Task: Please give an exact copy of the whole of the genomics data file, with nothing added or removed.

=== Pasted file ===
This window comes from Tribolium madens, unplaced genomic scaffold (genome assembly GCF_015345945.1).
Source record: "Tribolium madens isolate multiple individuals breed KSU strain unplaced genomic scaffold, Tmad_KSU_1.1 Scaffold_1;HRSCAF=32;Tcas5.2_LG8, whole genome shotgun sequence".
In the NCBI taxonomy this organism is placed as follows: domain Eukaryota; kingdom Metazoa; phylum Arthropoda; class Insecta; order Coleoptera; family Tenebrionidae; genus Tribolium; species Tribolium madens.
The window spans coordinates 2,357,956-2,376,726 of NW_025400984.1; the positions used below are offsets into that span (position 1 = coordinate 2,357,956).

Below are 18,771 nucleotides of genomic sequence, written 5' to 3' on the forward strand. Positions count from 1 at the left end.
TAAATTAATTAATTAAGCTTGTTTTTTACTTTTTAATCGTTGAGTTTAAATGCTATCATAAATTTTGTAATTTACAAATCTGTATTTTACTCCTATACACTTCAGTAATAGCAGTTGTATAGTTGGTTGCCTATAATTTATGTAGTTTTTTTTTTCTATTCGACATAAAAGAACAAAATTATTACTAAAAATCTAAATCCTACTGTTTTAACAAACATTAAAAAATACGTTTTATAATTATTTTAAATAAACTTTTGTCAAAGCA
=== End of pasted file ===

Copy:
This window comes from Tribolium madens, unplaced genomic scaffold (genome assembly GCF_015345945.1).
Source record: "Tribolium madens isolate multiple individuals breed KSU strain unplaced genomic scaffold, Tmad_KSU_1.1 Scaffold_1;HRSCAF=32;Tcas5.2_LG8, whole genome shotgun sequence".
In the NCBI taxonomy this organism is placed as follows: domain Eukaryota; kingdom Metazoa; phylum Arthropoda; class Insecta; order Coleoptera; family Tenebrionidae; genus Tribolium; species Tribolium madens.
The window spans coordinates 2,357,956-2,376,726 of NW_025400984.1; the positions used below are offsets into that span (position 1 = coordinate 2,357,956).

Below are 18,771 nucleotides of genomic sequence, written 5' to 3' on the forward strand. Positions count from 1 at the left end.
TAAATTAATTAATTAAGCTTGTTTTTTACTTTTTAATCGTTGAGTTTAAATGCTATCATAAATTTTGTAATTTACAAATCTGTATTTTACTCCTATACACTTCAGTAATAGCAGTTGTATAGTTGGTTGCCTATAATTTATGTAGTTTTTTTTTTCTATTCGACATAAAAGAACAAAATTATTACTAAAAATCTAAATCCTACTGTTTTAACAAACATTAAAAAATACGTTTTATAATTATTTTAAATAAACTTTTGTCAAAGCA